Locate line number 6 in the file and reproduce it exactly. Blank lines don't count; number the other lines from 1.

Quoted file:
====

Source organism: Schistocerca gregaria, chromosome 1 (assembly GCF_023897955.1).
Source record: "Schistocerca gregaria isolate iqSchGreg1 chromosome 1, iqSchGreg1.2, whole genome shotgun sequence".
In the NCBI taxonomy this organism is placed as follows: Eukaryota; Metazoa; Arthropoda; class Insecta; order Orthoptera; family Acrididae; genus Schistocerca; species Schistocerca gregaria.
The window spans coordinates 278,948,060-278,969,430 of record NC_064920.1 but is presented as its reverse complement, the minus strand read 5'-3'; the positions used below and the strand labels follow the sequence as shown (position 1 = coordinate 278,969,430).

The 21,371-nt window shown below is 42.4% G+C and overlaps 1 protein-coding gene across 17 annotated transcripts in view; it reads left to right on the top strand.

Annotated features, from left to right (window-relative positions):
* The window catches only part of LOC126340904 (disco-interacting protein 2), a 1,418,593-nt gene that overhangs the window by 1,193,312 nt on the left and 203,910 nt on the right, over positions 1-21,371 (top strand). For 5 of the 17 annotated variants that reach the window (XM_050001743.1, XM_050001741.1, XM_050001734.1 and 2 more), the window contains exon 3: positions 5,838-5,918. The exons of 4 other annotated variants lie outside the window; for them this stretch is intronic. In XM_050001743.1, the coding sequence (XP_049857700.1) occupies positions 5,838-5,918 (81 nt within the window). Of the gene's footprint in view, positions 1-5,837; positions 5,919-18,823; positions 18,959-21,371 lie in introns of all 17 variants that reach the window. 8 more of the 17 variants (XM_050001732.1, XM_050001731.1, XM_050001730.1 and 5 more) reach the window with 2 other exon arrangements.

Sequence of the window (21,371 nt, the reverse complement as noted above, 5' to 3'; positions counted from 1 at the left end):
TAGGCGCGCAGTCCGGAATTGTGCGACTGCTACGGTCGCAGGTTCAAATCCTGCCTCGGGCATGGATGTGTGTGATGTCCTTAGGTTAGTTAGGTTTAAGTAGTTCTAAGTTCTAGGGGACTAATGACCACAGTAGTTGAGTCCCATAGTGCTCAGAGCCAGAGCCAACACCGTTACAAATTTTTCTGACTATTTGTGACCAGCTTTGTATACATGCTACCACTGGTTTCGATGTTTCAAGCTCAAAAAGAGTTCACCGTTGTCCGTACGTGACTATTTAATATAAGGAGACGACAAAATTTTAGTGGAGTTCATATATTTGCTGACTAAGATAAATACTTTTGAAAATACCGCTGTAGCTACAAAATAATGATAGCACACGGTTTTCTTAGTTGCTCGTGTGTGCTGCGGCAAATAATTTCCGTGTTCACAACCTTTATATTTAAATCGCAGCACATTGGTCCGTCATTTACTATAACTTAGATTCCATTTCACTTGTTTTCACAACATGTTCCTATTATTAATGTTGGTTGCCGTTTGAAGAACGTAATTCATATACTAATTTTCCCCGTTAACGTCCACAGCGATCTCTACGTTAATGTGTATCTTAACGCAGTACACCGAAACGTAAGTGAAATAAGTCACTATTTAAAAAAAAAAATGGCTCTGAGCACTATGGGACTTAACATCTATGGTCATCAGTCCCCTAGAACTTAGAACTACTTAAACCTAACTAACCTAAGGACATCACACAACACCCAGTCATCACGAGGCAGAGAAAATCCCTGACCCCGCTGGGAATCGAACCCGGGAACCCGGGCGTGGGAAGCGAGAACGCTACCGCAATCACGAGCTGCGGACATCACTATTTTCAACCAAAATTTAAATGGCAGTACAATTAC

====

Annotated features, from left to right (window-relative positions):